Side B (track 5 for you fleeting compact disc buffs) is where the sickness truly settles in. “The Waste of Time” is a galumphing rumbler built on the back of a nuking doom riff and serves up a familiar cautionary tale about mankind’s never-ending thirst for war resulting in a purged Earth wiped clean with smoking ash, disease and endless night. And things pull to a close with the wholly defeating “Dependence” that agonizes over the well-traveled Vitus account of addiction with one of the sickest, slowest and most surly riffs the band has coined to date (6:15 = oofah!) before Chandler finally clears the room with 3-minutes of noisy feedback in the aptly named closer, “Withdrawal.”
As far as vocals are concerned, I’ve always given an equal nod to both the Wino and Reagers eras of the band. The Reagers-fronted debut will always maintain a momentous place in my life because of its overall strength and how different it sounded compared to literally everything else coming out at the time, but the Wino-fronted Born Too Late from ’86 also stands as one of my all-time favorite doom albums. In short, I’m just as happy to hear Wino fronting these tunes as strongly as he does as I was to have Reagers rejoin and help knock 95’s often overlooked and under-appreciated Die Healing out of the park. So, in the off-chance that some of you might be worried about a ‘Wino overload’ over the past year (Premonition 13 and his recent output with Conny Ochs), the man does a perfect job on Lillie: F-65, never completely overpowering, but adding just the right amount of grizzled flare.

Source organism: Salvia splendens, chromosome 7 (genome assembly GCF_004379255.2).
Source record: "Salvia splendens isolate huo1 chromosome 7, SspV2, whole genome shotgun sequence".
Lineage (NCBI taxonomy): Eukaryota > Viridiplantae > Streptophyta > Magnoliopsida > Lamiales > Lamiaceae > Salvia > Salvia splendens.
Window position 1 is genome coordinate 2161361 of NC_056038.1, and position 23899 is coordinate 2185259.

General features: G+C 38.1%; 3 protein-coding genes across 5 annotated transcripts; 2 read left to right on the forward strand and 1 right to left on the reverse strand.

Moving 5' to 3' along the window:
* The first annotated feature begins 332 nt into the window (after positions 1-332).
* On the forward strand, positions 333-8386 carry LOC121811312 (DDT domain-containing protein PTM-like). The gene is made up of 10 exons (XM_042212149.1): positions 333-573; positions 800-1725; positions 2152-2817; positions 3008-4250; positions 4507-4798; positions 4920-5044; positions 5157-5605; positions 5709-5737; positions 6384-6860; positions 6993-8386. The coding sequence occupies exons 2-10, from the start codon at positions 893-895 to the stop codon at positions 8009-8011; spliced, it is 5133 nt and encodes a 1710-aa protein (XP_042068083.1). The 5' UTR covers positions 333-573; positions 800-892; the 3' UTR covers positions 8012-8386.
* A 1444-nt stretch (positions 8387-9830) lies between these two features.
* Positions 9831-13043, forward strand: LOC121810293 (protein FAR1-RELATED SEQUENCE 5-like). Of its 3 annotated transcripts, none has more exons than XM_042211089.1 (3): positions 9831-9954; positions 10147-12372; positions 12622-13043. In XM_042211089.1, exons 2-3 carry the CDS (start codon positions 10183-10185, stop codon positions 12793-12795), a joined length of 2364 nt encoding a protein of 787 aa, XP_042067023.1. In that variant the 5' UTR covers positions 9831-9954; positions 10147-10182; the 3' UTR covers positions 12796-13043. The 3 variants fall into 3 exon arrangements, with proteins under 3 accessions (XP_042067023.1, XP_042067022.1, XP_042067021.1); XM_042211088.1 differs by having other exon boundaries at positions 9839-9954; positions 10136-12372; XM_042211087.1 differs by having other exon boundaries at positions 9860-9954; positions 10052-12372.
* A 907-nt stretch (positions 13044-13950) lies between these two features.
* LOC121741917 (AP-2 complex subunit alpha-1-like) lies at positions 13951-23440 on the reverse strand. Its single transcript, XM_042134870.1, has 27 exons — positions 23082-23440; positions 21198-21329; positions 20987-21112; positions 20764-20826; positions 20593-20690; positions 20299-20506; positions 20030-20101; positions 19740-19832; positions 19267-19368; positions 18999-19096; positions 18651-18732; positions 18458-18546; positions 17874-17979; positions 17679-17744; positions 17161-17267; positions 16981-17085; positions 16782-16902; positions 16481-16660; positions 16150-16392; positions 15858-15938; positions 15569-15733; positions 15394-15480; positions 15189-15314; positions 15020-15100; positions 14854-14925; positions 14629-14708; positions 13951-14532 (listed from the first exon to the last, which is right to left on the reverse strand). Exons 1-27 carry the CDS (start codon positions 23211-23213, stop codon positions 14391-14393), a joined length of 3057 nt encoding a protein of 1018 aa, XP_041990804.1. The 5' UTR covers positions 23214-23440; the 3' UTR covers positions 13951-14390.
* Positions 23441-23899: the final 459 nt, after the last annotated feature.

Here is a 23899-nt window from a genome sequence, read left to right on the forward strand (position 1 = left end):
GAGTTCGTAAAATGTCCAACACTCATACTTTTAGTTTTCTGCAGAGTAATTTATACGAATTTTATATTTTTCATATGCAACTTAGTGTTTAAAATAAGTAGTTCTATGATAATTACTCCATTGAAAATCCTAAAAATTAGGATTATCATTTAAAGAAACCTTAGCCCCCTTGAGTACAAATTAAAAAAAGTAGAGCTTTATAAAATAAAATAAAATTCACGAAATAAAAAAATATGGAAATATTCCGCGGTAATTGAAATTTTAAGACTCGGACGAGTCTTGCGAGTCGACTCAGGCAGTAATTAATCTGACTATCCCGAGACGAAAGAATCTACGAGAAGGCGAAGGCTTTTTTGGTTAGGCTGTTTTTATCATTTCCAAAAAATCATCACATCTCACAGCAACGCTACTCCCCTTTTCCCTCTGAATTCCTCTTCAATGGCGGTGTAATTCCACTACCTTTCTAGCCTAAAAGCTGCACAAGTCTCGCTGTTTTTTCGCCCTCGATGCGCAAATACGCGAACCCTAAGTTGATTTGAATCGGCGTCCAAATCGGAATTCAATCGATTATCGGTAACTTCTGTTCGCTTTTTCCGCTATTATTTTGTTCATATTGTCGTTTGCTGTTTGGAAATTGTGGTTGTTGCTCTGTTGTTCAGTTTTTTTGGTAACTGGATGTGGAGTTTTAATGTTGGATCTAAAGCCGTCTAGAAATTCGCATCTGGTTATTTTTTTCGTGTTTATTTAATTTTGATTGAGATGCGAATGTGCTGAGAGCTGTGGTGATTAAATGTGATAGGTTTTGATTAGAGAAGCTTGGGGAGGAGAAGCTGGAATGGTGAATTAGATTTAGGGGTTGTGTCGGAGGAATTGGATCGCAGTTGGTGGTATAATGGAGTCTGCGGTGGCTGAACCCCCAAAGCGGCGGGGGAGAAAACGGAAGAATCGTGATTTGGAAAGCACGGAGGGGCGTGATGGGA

And while Vitus has always been primarily a Dave Chandler affair, a special tip of the hat must also be given to the other key players knocking about in 2012. Lillie: F-65 boasts an outstanding mix/mastering job done by Tony Reed (Stone Axe, Mos Generator) that definitely bolsters the beautiful work doled out by long-time bassist Mark Adams (you can actually hear him play!) and ‘the new kid’ behind the kit, heavy-hitter Henry Vasquez (Blood of the Sun, Debris Inc.). All three deliver such an indispensable heaviness to this record, I can’t help but wonder what sort of impact they’d all make on the rest of Vitus‘ catalog.
It’s difficult for me to find the proper words to express how happy I am to see pioneering bands such as Pentagram and Saint Vitus rekindle the fires and charge back to the front to deliver such high-quality material during a time when the genre is finally getting some well-deserved attention. At its core, undiluted doom such as this is much more than just an aggregate of a handful of key elements initially spearheaded by Sabbath; it’s a… a forgotten element in the Periodic Table (Dm 119). A weird, rarely tapped lumbering energy soaked deep into the Earth’s core from the rotted marrow of wooly mammoths. Dramatic, I know, but it’s the only way I can think to describe this strange potency that resonates so strongly with a decidedly small portion of the population. And what’s equally bizarre is the fact that you don’t necessarily need to be a technical wizard in order to properly siphon this nebulous energy — you just have to be born doomy, I guess. And that’s precisely the bottom line here: Lillie: F-65 is positively doomy. Short, yes, even by Vitus‘ standards, but unquestionably worthy of any enthusiasts’ time and money.
And don’t forget to force your neighbors to listen.
(Post script: Armando Acosta, you are greatly missed, brother. Wherever you are, I hope you’re still hittin’ ’em hard. Rest in peace, forever!)